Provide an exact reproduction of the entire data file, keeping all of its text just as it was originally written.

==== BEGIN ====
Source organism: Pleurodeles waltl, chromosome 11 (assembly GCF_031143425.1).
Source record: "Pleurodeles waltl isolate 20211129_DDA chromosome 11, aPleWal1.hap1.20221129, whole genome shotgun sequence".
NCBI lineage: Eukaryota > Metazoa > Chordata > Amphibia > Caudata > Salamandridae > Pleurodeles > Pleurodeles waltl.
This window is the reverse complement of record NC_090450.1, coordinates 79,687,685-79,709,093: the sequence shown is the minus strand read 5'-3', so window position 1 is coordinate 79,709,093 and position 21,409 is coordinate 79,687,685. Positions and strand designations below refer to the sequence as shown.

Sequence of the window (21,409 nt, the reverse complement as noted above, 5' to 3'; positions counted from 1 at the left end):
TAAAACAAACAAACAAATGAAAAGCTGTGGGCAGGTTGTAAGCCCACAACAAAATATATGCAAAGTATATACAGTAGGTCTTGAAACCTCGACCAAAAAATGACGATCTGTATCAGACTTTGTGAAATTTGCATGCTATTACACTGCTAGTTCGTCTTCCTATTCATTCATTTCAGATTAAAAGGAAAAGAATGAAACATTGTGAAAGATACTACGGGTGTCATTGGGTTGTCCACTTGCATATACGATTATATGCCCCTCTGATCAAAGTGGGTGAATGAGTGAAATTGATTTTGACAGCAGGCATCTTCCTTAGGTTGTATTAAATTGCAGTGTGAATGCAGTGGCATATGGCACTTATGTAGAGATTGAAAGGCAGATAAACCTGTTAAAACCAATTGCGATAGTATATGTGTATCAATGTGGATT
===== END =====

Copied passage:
Source organism: Pleurodeles waltl, chromosome 11 (assembly GCF_031143425.1).
Source record: "Pleurodeles waltl isolate 20211129_DDA chromosome 11, aPleWal1.hap1.20221129, whole genome shotgun sequence".
NCBI lineage: Eukaryota > Metazoa > Chordata > Amphibia > Caudata > Salamandridae > Pleurodeles > Pleurodeles waltl.
This window is the reverse complement of record NC_090450.1, coordinates 79,687,685-79,709,093: the sequence shown is the minus strand read 5'-3', so window position 1 is coordinate 79,709,093 and position 21,409 is coordinate 79,687,685. Positions and strand designations below refer to the sequence as shown.

Sequence of the window (21,409 nt, the reverse complement as noted above, 5' to 3'; positions counted from 1 at the left end):
TAAAACAAACAAACAAATGAAAAGCTGTGGGCAGGTTGTAAGCCCACAACAAAATATATGCAAAGTATATACAGTAGGTCTTGAAACCTCGACCAAAAAATGACGATCTGTATCAGACTTTGTGAAATTTGCATGCTATTACACTGCTAGTTCGTCTTCCTATTCATTCATTTCAGATTAAAAGGAAAAGAATGAAACATTGTGAAAGATACTACGGGTGTCATTGGGTTGTCCACTTGCATATACGATTATATGCCCCTCTGATCAAAGTGGGTGAATGAGTGAAATTGATTTTGACAGCAGGCATCTTCCTTAGGTTGTATTAAATTGCAGTGTGAATGCAGTGGCATATGGCACTTATGTAGAGATTGAAAGGCAGATAAACCTGTTAAAACCAATTGCGATAGTATATGTGTATCAATGTGGATT